Haggis borrowed the title for the new show from a real family that was massacred in southwestern Ontario in 1880. The original Black Donnellys, Irish immigrants who are still considered Canada's most notorious family, were killed by a vigilante committee over a land dispute.

The needy network has given Haggis, who won two Emmys for his work on "Thirtysomething," carte blanche to create what he wants, no matter how edgy.

"They've given me complete freedom," Haggis told the Edmonton paper, referring to NBC suits eager to find a hit show.

And tough-minded Haggis may be the one to make it happen. The obsessively dedicated director actually had a heart attack during the filming of "Crash" and returned to the set a mere two weeks later, refusing to let anyone else finish his film. EDITOR'S NOTE: OK....DEDICATION GOOD. BUT TAKING IT TOO FAR PERHAPS?

"We have great respect for Paul and his work," an NBC Universal spokeswoman said, "and letting creatives create." EDITOR'S NOTE: ISN'T THAT A NIFTY CONCEPT? WHAT ARE THE CHANCES NBC WILL STICK WITH WHEN THE BIG RATINGS DON'T RUSH IN?

NBC Wants Its Old Favorite Night Back
NBC, which used to own Thursday night lock, stock and barrel, now finds itself wearing the barrel on Thursdays.

The night that defined NBC's dominance in prime-time television for two decades is now a CBS principality, with that network finally winning the 10 p.m. hour in the Eastern and Pacific time zones among the only audience that NBC cares about - adults between the ages of 18 and 49 - with its crime drama "Without a Trace" edging past the most potent drama of the past decade, "ER."

For NBC, this ultimate defeat on Thursday may be the spur to action. Its executives have been thrashing over possible changes on the night, including a return to a Thursday comedy block.

That would almost certainly involve the risky move of transferring the comedy "My Name Is Earl," NBC's bright spot this season, from Tuesday to Thursday, perhaps as early as January. Kevin Reilly, the president of NBC Entertainment, asked about moving "Earl," said, "Anything is possible at this point."

Last season NBC lost the overall Thursday audience in every ratings category for the first time since it began broadcasting "The Cosby Show" in 1984. But "ER" remained a winner in its time period. This season CBS has extended its dominance to every single half-hour - while NBC clings to second place. EDITOR'S NOTE: I HEAR "ER" IS STILL PRETTY GOOD. BUT I BET I'M NOT THE ONLY ONE WHO TIRED OF IT A WHILE AGO. HERE'S A THOUGHT...INSTEAD OF REARRANGING THE DECK CHAIRS ON THE 'TITANIC', HOW ABOUT COMING UP WITH SOME NEW SHOWS THAT ARE AS GOOD AS WHAT'S ON THE OTHER NETS? (JUST A THOUGHT.....)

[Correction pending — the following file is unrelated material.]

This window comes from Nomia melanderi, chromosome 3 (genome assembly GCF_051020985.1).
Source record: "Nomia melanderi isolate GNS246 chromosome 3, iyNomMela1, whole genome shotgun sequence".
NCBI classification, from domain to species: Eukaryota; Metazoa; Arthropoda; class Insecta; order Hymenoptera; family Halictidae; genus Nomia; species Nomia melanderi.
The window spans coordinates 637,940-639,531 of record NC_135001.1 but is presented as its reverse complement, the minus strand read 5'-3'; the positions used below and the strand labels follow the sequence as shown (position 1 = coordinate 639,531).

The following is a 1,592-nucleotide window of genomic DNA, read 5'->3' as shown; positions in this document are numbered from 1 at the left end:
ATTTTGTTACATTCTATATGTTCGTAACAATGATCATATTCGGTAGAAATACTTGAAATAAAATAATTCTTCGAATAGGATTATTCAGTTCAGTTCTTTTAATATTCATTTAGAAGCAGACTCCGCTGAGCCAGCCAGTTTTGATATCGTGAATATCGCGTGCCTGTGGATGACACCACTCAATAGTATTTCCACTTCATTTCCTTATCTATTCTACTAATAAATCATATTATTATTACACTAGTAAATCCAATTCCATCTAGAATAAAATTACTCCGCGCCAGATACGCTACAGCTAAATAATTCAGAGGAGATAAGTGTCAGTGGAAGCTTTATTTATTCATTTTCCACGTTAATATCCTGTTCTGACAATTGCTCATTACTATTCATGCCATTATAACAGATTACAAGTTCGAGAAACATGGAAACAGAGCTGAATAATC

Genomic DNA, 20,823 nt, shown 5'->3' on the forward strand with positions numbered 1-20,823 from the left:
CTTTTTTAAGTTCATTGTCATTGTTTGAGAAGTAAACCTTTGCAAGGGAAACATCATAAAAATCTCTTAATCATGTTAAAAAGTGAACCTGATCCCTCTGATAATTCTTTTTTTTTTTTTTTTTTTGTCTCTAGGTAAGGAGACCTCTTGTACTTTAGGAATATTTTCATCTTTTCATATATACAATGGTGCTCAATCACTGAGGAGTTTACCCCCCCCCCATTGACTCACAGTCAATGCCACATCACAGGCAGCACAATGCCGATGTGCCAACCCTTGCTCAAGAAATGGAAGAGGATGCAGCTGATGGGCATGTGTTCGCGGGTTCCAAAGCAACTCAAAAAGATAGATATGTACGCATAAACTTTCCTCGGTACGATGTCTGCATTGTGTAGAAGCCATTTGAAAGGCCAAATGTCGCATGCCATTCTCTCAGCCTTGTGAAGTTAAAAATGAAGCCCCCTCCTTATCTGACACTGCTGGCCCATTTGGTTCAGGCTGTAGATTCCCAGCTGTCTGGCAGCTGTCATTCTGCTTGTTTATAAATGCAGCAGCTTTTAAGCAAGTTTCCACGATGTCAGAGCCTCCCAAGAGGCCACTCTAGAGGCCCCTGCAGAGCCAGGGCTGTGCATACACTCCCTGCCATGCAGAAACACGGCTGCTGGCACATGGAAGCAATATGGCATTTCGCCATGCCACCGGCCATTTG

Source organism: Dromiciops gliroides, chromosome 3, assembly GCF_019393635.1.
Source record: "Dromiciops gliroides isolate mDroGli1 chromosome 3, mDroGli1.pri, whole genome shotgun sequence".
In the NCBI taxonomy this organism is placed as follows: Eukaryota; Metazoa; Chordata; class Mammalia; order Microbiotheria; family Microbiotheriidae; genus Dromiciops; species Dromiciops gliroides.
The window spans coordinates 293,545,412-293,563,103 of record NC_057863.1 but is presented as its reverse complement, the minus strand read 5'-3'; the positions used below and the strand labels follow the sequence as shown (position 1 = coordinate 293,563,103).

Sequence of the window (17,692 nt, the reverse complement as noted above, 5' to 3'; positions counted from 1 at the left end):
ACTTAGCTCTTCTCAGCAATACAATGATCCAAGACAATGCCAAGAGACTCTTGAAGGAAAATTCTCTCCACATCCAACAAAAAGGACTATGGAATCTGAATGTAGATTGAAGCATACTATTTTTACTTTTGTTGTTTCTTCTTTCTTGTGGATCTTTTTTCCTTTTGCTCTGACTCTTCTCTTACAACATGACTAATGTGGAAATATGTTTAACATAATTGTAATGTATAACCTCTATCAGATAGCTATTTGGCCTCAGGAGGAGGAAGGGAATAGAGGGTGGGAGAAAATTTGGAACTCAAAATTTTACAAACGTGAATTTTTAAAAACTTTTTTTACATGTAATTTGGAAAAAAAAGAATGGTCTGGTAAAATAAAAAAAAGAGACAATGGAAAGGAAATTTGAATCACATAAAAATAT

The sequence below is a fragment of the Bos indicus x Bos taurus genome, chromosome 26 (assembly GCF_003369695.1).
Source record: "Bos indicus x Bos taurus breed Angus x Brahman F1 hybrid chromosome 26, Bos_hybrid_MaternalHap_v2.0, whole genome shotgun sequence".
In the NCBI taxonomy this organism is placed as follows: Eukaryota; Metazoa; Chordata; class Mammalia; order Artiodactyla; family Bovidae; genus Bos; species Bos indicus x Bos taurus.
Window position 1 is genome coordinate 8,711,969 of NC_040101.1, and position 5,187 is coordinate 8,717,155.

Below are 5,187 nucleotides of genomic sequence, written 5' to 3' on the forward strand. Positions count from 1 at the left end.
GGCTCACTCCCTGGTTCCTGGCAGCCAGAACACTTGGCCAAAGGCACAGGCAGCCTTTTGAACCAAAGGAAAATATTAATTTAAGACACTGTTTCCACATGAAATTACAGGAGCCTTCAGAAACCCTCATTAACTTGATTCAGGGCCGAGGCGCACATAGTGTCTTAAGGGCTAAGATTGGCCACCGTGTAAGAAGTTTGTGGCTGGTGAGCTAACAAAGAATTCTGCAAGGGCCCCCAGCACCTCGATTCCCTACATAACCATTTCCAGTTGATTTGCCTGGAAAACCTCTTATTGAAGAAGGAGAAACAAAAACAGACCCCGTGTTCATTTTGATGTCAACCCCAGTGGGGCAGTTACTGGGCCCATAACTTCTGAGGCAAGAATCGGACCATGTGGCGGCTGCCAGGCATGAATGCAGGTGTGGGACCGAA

The significance of winning Thursday night is all about money. It is, by far, the biggest night for television advertising because many advertisers who need to do big weekend business - starting with movie companies, but also including car companies and fast food restaurants - will pay a premium to reach viewers on Thursday night, the last big night of television before the weekend starts.

Leslie Moonves, the CBS chief executive, said last spring that taking control of Thursday would mean hundreds of millions of dollars in additional revenues for his network. Yesterday he said that strategy had paid off with CBS adding about $400 million more in revenues this year. "Who would have ever believed we would be winning every half-hour on Thursday nights?" Mr. Moonves said in a telephone interview. EDITOR'S NOTE: GLOATING. NOT PRETTY.

The current NBC lineup - "Joey, "Will & Grace," "The Apprentice" and ER"- has slid precipitously this fall. Now NBC is almost compelled to act. The questions are when, and with what?

"I never intended to stand pat for the whole season with what we had," Mr. Reilly said in a phone interview Tuesday. "Upgrading Thursday night remains the No. 1 priority for the network. It's definitely on the front burner."